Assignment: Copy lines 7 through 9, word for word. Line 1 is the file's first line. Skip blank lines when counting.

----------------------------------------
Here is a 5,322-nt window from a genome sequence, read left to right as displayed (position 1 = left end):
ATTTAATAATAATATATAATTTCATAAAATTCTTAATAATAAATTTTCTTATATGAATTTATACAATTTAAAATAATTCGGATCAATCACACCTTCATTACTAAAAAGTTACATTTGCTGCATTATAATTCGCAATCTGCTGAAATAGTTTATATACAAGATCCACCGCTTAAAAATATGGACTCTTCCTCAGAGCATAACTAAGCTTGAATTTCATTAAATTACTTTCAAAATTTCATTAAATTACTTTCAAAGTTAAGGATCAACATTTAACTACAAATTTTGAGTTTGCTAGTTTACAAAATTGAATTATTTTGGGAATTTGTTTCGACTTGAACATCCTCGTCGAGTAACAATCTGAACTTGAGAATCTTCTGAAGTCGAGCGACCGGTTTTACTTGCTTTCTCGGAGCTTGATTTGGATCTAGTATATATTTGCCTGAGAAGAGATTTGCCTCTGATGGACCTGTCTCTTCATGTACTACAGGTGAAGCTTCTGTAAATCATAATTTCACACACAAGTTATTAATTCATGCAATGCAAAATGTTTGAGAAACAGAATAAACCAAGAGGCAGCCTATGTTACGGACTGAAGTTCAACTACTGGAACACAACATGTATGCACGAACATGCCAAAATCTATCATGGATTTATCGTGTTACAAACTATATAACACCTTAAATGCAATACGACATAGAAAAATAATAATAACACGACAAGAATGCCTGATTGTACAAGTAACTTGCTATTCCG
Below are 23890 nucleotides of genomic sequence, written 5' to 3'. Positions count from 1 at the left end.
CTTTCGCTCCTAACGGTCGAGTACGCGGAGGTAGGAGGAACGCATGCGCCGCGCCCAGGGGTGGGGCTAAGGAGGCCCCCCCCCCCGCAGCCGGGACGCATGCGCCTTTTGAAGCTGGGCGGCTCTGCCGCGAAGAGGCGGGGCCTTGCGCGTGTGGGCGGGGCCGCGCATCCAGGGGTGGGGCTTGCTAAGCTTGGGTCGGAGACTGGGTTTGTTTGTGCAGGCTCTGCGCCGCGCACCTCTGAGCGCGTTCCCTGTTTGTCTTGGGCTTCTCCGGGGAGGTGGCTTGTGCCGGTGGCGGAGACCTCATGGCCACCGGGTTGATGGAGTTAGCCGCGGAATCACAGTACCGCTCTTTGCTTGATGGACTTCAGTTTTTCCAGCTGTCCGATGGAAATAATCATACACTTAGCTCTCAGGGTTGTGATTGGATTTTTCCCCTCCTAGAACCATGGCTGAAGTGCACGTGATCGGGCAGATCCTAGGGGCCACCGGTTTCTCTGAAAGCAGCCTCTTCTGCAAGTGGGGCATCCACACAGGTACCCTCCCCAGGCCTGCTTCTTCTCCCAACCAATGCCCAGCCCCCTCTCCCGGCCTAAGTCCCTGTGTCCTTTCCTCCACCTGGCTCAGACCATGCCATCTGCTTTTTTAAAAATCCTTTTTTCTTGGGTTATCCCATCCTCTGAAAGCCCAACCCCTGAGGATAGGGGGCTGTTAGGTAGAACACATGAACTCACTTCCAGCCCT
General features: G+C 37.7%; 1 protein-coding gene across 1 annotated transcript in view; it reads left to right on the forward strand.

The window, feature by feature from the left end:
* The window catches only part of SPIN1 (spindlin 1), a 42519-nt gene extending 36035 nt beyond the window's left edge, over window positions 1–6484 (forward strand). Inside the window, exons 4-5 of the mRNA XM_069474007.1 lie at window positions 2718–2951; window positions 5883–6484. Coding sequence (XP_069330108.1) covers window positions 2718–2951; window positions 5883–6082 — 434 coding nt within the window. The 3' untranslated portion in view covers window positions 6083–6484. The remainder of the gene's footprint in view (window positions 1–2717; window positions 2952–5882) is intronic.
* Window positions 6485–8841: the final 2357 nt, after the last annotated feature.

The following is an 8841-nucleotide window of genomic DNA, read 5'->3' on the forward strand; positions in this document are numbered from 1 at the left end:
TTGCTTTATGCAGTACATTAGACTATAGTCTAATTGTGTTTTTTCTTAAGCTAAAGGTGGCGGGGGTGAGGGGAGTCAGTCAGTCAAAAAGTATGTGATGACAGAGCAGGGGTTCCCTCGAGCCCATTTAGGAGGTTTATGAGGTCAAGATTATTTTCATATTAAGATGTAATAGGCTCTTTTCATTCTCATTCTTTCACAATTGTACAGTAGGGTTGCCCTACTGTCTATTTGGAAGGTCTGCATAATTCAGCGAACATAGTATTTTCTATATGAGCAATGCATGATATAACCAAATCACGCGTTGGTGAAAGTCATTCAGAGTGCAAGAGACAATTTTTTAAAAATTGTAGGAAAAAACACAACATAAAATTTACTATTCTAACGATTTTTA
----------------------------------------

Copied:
* The window catches only part of SPIN1 (spindlin 1), a 42519-nt gene extending 36035 nt beyond the window's left edge, over window positions 1–6484 (forward strand). Inside the window, exons 4-5 of the mRNA XM_069474007.1 lie at window positions 2718–2951; window positions 5883–6484. Coding sequence (XP_069330108.1) covers window positions 2718–2951; window positions 5883–6082 — 434 coding nt within the window. The 3' untranslated portion in view covers window positions 6083–6484. The remainder of the gene's footprint in view (window positions 1–2717; window positions 2952–5882) is intronic.
* Window positions 6485–8841: the final 2357 nt, after the last annotated feature.

The following is an 8841-nucleotide window of genomic DNA, read 5'->3' on the forward strand; positions in this document are numbered from 1 at the left end: